Quay Valley: California’s solar powered green dream

Posted: April 19, 2015 by oldbrew in UHI, Uncategorized

A five-mile "Hyperloop" test project is planned for Quay Valley

A five-mile “Hyperloop” test project is planned for Quay Valley

Couldn’t see anything about energy storage in this report, so we don’t know where the power is supposed to come from at night when solar has stopped working. Maybe it’s in the small print somewhere. More about the hyperloop here.

Roy Higgs reports:
While California’s verdant Central Valley is the fastest growing area in the state, the entire population of the 22,500-square-mile region is a comparatively modest 6.5 million people — Los Angeles County alone boasts over 50% more residents. However, this single region, which is responsible for producing 25% of all of the food consumed in the United States, is expected to absorb many of the 10 million people the state is projected to grow by over the next few decades. It is also home to one of the most ambitious and distinctive new developments in modern American history: Quay Valley.

Conceived as a “model town for the 21st Century,” Quay Valley is designed to be a 100% solar powered, self-sustaining residential community. The Quay Valley site, located about midway between Los Angeles and San Francisco, encompasses 7,500 acres of private land along the Interstate 5 Freeway. Integrating the best qualities of new urbanism in a unique rural context, the project is at the forefront of a movement that Quay Valley developer GROW Holdings refers to as “New Ruralism.”

The GROW Holdings acronym stands for Green Renewable Organic and Water, appropriate for a project that aims to set new standards in using principles of organic farming, environmental stewardship, water preservation and resource conservation to become one of the most modern and environmentally responsible communities in the world.

Much more than just a residential development, however, the Quay Valley master plan incorporates robust retail, education, entertainment and hospitality features. All told, the project is slated to include approximately 25,000 homes and 20 million sq. ft. of commercial space. Formal announcements of the project’s initial anchor tenants are expected later this year. Quay Valley’s 2,000 acres of retail and entertainment is not just flexible and phase-able, but has been designed to make Quay Valley a true one-of-a-kind destination.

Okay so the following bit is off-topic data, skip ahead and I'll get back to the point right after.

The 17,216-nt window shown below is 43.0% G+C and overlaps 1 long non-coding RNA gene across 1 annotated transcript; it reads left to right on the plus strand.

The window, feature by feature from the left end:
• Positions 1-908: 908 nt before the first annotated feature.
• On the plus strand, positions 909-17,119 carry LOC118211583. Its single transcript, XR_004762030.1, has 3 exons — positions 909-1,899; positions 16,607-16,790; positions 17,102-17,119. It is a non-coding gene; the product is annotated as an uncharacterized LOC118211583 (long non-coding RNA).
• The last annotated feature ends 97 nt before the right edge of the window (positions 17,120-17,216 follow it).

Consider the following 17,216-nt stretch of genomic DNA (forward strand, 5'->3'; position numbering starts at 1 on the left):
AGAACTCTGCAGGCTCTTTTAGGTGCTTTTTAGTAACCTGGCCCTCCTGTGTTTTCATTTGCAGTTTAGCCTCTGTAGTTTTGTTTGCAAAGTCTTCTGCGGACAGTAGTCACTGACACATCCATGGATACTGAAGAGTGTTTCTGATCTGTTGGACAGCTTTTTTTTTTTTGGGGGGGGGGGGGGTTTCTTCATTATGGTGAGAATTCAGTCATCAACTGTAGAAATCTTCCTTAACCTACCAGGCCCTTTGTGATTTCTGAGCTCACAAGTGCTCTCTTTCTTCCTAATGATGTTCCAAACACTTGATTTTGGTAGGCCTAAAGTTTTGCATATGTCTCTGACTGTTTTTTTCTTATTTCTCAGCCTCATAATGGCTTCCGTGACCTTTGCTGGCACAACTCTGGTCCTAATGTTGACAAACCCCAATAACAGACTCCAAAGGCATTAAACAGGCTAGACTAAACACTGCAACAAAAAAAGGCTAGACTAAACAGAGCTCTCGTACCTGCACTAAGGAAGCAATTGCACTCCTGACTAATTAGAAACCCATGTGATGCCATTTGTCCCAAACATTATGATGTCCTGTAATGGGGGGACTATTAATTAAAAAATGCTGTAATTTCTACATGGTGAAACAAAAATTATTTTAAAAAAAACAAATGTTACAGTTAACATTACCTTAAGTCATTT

Highlights include: an action sports park with extreme sports like whitewater kayaking, water skiing and rock climbing, as well as the largest manmade surf opportunity in the world; an extreme-sports-themed hotel geared to outdoor and adventure enthusiasts; an array of sports fields and facilities, including a small stadium; multiple museums and cultural exhibits; a festival grounds area suitable for large gatherings, promotions and special events; a winery-style spa and resort destination; and a remarkable Serengeti African Safari Experience, complete with animals provided by San Diego Zoo Global Wildlife Conservancy.

The team of architects, engineers and assorted environmental, design and development experts behind the Quay Valley plan constitutes a kind of “All Star Team,” tasked with answering the fundamental question: is there a better way? The answers to that question have sparked the innovation that will help define Quay Valley: floating solar fields to reduce evaporation, a next-generation water capture, treatment and reuse system (that will reuse 90% of Quay Valley’s water), and roadways constructed from specialized materials designed to minimize heat holding and dampen the urban heat island effect.

Most remarkable of all, however, is the 5-mile Hyperloop transportation system that will weave its way through the project. The first working Hyperloop in the world, the system is being built by Hyperloop Transportation Technologies. Based on the concept initially proposed by Elon Musk, the Hyperloop utilizes a large pneumatic tube—a vacuum environment — that can transport passengers at hundreds of miles per hour.

Construction is set to begin on community infrastructure in 2016, with new interchanges, roads, walkways, and public spaces. In 2017, construction on the project’s first buildings will get underway, with the project’s first phase completed by 2018. Quay Valley might seem to be in the middle of nowhere, but with five full miles of frontage on both sides of the interstate, 26 million people within a 2.5 hour drive, and a projected 10 million visitors a year, the anticipated 75,000 residents of this “city of the future” might soon find themselves in the middle of it all.